All the Odor-Eaters in the world couldn't cover up the stink coming from the current economic crisis. Skechers (NYSE:SKX) is getting a good whiff.

In its third-quarter conference call, the shoe purveyor reported that quarterly earnings topped out at $28.3 million, or $0.60 per diluted share, increases of 15% and 13%, respectively, over the same period last year. This bested Wall Street's EPS forecast by about 7%.

There's that stench again
A stagnant retail environment did a soft-shoe on Skechers' domestic sales, but double-digit revenue growth in its international ventures compensated. Proceeds from outside the United States, which contributed a fourth of total sales, provided the company with a quarterly increase of about 2% overall, and allowed its first-ever quarter over $400 million.

With a strong focus on product development and aggressive brand marketing, Skechers looks to expand its position in the global marketplace by focusing on its new Brazilian subsidiary and establishing operations with its joint ventures in China and Hong Kong.

Survival of the fittest
While virtually everyone nips at Nike's (NYSE:NKE) heels, Skechers goes toe-to-toe with Crocs (NASDAQ:CROX), K-Swiss (NASDAQ:KSWS), Deckers Outdoor (NYSE:DECK), and Timberland (NYSE:TBL). Its foothold lies in consumers' perception of its products as both affordable and stylish.

Outdoor signage in key cities, print and TV advertising, and mall kiosks are among the outlets that the company will utilize to target customers this year. But a footwear company's earnings call is only as impressive as the celebrities lined up to endorse its products. Skechers has called upon American singing idol David Cook as well as High School Musical stars Vanessa Hudgens and Ashley Tisdale. The trio equates to one-and-one-half J-Lo's.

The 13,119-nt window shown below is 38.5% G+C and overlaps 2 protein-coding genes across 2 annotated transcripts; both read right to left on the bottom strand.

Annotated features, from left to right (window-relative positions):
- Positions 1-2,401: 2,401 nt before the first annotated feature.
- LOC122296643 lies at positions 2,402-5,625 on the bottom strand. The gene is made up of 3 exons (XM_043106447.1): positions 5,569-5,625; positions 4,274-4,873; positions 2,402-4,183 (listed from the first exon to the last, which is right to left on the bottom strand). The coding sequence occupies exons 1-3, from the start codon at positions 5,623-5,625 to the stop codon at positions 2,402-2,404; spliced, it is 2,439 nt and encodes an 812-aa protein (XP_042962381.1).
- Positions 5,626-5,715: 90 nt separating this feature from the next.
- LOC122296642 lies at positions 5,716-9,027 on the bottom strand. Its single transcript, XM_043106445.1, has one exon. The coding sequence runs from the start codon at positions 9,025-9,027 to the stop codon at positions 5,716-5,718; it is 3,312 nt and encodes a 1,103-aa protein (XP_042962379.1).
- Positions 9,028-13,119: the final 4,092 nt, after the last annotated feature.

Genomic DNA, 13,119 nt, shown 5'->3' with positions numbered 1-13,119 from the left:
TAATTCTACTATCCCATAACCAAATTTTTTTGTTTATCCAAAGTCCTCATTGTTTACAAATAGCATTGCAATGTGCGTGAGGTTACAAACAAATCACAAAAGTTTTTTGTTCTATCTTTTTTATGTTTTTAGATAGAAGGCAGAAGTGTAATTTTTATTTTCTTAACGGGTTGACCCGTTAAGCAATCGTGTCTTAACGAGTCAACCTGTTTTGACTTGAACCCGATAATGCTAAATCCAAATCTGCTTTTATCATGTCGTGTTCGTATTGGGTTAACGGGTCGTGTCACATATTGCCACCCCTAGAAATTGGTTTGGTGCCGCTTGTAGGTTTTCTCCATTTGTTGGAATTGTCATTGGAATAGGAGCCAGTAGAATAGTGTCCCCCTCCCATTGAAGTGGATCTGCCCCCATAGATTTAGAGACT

The Foolish takeaway
Be warned that inventory levels have been trending upward, a common symptom of weakening sales. However, the company has a quick ratio over 2, enterprise value-to-EBITDA of 2.8, and a PEG ratio under 0.5.

In other words, it's considered highly liquid, cheaper than dirt, and, under normal circumstances, undervalued. But current market conditions are anything but normal, so investors may want to just keep an eye on Skechers. 

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Chris Jones does not own shares of any companies mentioned. Crocs is a Motley Fool Hidden Gems Pay Dirt recommendation. The Motley Fool's disclosure policy won't be stepped on.